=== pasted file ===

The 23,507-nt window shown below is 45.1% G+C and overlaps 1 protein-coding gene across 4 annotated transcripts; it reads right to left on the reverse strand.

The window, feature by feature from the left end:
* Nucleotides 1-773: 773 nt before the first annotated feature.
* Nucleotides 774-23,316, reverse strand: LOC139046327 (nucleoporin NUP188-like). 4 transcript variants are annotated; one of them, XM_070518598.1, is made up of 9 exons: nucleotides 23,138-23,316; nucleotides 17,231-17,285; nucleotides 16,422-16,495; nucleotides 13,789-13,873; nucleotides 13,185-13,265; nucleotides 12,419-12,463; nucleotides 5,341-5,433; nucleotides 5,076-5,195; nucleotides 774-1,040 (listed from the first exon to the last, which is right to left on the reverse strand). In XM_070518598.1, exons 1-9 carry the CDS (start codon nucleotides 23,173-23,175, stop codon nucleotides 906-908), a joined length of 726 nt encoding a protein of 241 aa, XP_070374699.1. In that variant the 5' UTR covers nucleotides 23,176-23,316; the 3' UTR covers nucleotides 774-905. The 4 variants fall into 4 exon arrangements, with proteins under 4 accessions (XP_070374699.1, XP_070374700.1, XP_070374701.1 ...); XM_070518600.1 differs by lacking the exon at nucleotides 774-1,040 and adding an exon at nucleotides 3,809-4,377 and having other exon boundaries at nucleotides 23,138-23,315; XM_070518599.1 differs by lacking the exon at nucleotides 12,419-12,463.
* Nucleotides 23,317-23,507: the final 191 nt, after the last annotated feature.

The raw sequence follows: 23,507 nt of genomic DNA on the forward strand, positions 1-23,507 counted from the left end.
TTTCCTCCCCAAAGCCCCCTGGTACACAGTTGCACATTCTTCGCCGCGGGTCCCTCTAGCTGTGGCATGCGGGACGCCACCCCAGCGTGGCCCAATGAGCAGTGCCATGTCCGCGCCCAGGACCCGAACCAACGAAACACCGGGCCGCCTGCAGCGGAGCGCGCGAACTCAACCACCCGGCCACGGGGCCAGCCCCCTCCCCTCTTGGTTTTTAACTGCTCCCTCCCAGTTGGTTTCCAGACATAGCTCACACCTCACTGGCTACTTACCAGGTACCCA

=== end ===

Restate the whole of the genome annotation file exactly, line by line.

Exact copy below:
The 23,507-nt window shown below is 45.1% G+C and overlaps 1 protein-coding gene across 4 annotated transcripts; it reads right to left on the reverse strand.

The window, feature by feature from the left end:
* Nucleotides 1-773: 773 nt before the first annotated feature.
* Nucleotides 774-23,316, reverse strand: LOC139046327 (nucleoporin NUP188-like). 4 transcript variants are annotated; one of them, XM_070518598.1, is made up of 9 exons: nucleotides 23,138-23,316; nucleotides 17,231-17,285; nucleotides 16,422-16,495; nucleotides 13,789-13,873; nucleotides 13,185-13,265; nucleotides 12,419-12,463; nucleotides 5,341-5,433; nucleotides 5,076-5,195; nucleotides 774-1,040 (listed from the first exon to the last, which is right to left on the reverse strand). In XM_070518598.1, exons 1-9 carry the CDS (start codon nucleotides 23,173-23,175, stop codon nucleotides 906-908), a joined length of 726 nt encoding a protein of 241 aa, XP_070374699.1. In that variant the 5' UTR covers nucleotides 23,176-23,316; the 3' UTR covers nucleotides 774-905. The 4 variants fall into 4 exon arrangements, with proteins under 4 accessions (XP_070374699.1, XP_070374700.1, XP_070374701.1 ...); XM_070518600.1 differs by lacking the exon at nucleotides 774-1,040 and adding an exon at nucleotides 3,809-4,377 and having other exon boundaries at nucleotides 23,138-23,315; XM_070518599.1 differs by lacking the exon at nucleotides 12,419-12,463.
* Nucleotides 23,317-23,507: the final 191 nt, after the last annotated feature.

The raw sequence follows: 23,507 nt of genomic DNA on the forward strand, positions 1-23,507 counted from the left end.
TTTCCTCCCCAAAGCCCCCTGGTACACAGTTGCACATTCTTCGCCGCGGGTCCCTCTAGCTGTGGCATGCGGGACGCCACCCCAGCGTGGCCCAATGAGCAGTGCCATGTCCGCGCCCAGGACCCGAACCAACGAAACACCGGGCCGCCTGCAGCGGAGCGCGCGAACTCAACCACCCGGCCACGGGGCCAGCCCCCTCCCCTCTTGGTTTTTAACTGCTCCCTCCCAGTTGGTTTCCAGACATAGCTCACACCTCACTGGCTACTTACCAGGTACCCA